My friends, who I shall call K and P, found each other through strange twists of fate and circumstance. K is my yoga instructor, and after we stretched and worked our abs, our whole class likes to go eat lunch together in the cafeteria. And, considering that I always wait in the corner, eat food that isn't on the cafeteria counters, and usually take longer to wrangle my meal than the average pizza-eating Joe, celiac disease isn't easily hidden. So I didn't try and K opened up about her own food intolerance - a mouthful that I won't even try to remember.
|Yoga class started it all...|
I met P., on the other hand, through my usual routine of waiting in the corner for my food. By this time, I'm a veteran of the Casey-versus-Gluten war, and usually I'll just scroll through gluten free goodies on Instagram (check out my Instagram to see what I eat everyday!) on my phone to keep me occupied as I wait and show the regular-eaters that I'm not in line. One day, I saw another girl standing in my spot: P, waiting for her own gluten free, soy free, vegan meal. The way I view our meeting? Friends that wait together, stay together!
Now, I'm not saying that we are exactly the same. We have different hobbies (I'm certainly no body builder, like K!), are in different stages of life, and have distinct health issues (I'm the Chosen One with soy in this trio). Yet, our food limitations connect us in a way that people who have always eaten normally may not understand. I have been so blessed to find gluten-eating friends who love me despite my eating habits and health problems, and I love them to death, but it's nice to complain about indigestion, glutening, or the lack of options in the cafeteria and hear, "Me too!" in response.
There's also one extra bonus: we can cook together in the kitchen in K's dorm. Score! I appreciate every container of gluten free food that the cafeteria rolls out with "Casey :)" written on the front, and, even when I'm bored of the options or tired of the waiting, I try to stay grateful. But, on Wednesday night when K, P, and I cooked salmon and veggies together, I loved being in control. I loved buying my own cut of salmon, knowing exactly what spices we rubbed into the fish, and how much oil we put on our veggies before sliding them into the oven. No worries about accidental contamination. No questions over exactly what I was allowing into my body.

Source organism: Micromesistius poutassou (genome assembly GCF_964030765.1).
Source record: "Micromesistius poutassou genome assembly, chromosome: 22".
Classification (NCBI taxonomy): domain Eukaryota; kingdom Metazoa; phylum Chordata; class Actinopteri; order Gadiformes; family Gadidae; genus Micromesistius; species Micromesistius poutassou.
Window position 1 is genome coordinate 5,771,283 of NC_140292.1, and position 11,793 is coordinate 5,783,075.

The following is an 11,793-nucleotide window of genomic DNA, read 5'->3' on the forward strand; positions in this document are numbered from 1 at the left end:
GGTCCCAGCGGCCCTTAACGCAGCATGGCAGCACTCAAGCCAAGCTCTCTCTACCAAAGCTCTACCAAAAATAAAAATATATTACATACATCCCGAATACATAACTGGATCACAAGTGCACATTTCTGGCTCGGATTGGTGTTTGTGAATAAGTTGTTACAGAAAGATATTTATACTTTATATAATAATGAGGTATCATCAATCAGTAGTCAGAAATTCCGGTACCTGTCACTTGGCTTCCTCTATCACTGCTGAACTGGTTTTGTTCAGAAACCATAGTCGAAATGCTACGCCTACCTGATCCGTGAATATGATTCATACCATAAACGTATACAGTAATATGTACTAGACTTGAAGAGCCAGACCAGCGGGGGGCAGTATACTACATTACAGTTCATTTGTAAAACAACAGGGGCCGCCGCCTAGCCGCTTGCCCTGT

|Our delicious cuts of salmon, personally seasoned|
Even better, I loved expanding my palate. My family has never been extremely adventurous with our meals - in fact, I'm a self-proclaimed meat-and-potatoes kind of gal. As I've mentioned in some of my other posts, though, celiac disease has pushed me out of my comfort zone and into the world of savory exploration. While I've been learning about theatre and creative writing in my classes, I've learned from my cafeteria that I like avocados, olives are great on pizza, and cucumbers, and celery can be eaten alone. K and P stretched my knowledge even further of Wednesday, however, by suggesting sides of spaghetti squash, roasted Brussels sprouts, broccoli, and asparagus.
I'll admit, when I walked into the kitchen, I didn't have too high of hopes. I knew I'd devour the salmon, but the veggies - squash named after a wheat dish? wasn't that asking for trouble? - sounded more foreign than appetizing. As I watched how big to cut the broccoli, how much olive oil to bathe the vegetables, and how to pit the squash, though, my stomach began to betray me. Those brussel sprouts, the food that my parents have defamed for years - were starting to smell pretty tasty.
|Our DELICIOUS product - brussel sprouts and all|
And when I took my first bite of our finished product, my taste buds threw a party. We rocked that dish and I can't wait to rock it with my own family. As great as the food tasted, though, the conversation was even better. We talked diagnoses, symptoms and side effects; we shared our favorite gluten free (soy free) meals and our struggles with college eating; we even discussed the hardships of trying to gain weight in a society where skinny equals healthy. With those two, I know that any of my celiac complaints or food issues will be heard with understanding and without judgement.
And really, isn't this the best part of suffering from any food intolerance/allergies/diseases? Knowing that, no matter one's ethnicity, background, age, status or other identifying factors, there is a community of people with identical issues. Support by friends and family is priceless, but the realization that I am - and you are - not alone in food struggles is worth savoring. Just like our salmon on Wednesday night.
|You aren't ever alone with this crew!|
Do you find yourself drawn to others with food issues? What is your favorite gluten free/allergen free meal? Comment below!